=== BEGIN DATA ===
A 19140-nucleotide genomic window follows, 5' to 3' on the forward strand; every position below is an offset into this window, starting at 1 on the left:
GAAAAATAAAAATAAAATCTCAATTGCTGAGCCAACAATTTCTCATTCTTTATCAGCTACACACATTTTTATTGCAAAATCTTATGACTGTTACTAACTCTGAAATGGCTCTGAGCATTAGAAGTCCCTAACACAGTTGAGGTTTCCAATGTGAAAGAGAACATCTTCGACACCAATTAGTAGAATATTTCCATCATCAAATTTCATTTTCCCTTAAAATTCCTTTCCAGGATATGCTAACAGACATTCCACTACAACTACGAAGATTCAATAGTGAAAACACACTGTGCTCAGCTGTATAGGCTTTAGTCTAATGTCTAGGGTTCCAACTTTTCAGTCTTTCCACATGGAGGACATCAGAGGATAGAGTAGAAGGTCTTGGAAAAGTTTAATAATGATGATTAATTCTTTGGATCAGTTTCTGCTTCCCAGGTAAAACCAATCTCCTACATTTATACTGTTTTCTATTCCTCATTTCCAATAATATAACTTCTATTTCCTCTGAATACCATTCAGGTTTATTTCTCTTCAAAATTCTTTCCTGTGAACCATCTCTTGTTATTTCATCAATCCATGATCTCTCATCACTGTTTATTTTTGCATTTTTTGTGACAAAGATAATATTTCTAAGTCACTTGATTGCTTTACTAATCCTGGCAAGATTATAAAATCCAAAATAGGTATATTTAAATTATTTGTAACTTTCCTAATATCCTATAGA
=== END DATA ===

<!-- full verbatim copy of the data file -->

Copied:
A 19140-nucleotide genomic window follows, 5' to 3' on the forward strand; every position below is an offset into this window, starting at 1 on the left:
GAAAAATAAAAATAAAATCTCAATTGCTGAGCCAACAATTTCTCATTCTTTATCAGCTACACACATTTTTATTGCAAAATCTTATGACTGTTACTAACTCTGAAATGGCTCTGAGCATTAGAAGTCCCTAACACAGTTGAGGTTTCCAATGTGAAAGAGAACATCTTCGACACCAATTAGTAGAATATTTCCATCATCAAATTTCATTTTCCCTTAAAATTCCTTTCCAGGATATGCTAACAGACATTCCACTACAACTACGAAGATTCAATAGTGAAAACACACTGTGCTCAGCTGTATAGGCTTTAGTCTAATGTCTAGGGTTCCAACTTTTCAGTCTTTCCACATGGAGGACATCAGAGGATAGAGTAGAAGGTCTTGGAAAAGTTTAATAATGATGATTAATTCTTTGGATCAGTTTCTGCTTCCCAGGTAAAACCAATCTCCTACATTTATACTGTTTTCTATTCCTCATTTCCAATAATATAACTTCTATTTCCTCTGAATACCATTCAGGTTTATTTCTCTTCAAAATTCTTTCCTGTGAACCATCTCTTGTTATTTCATCAATCCATGATCTCTCATCACTGTTTATTTTTGCATTTTTTGTGACAAAGATAATATTTCTAAGTCACTTGATTGCTTTACTAATCCTGGCAAGATTATAAAATCCAAAATAGGTATATTTAAATTATTTGTAACTTTCCTAATATCCTATAGA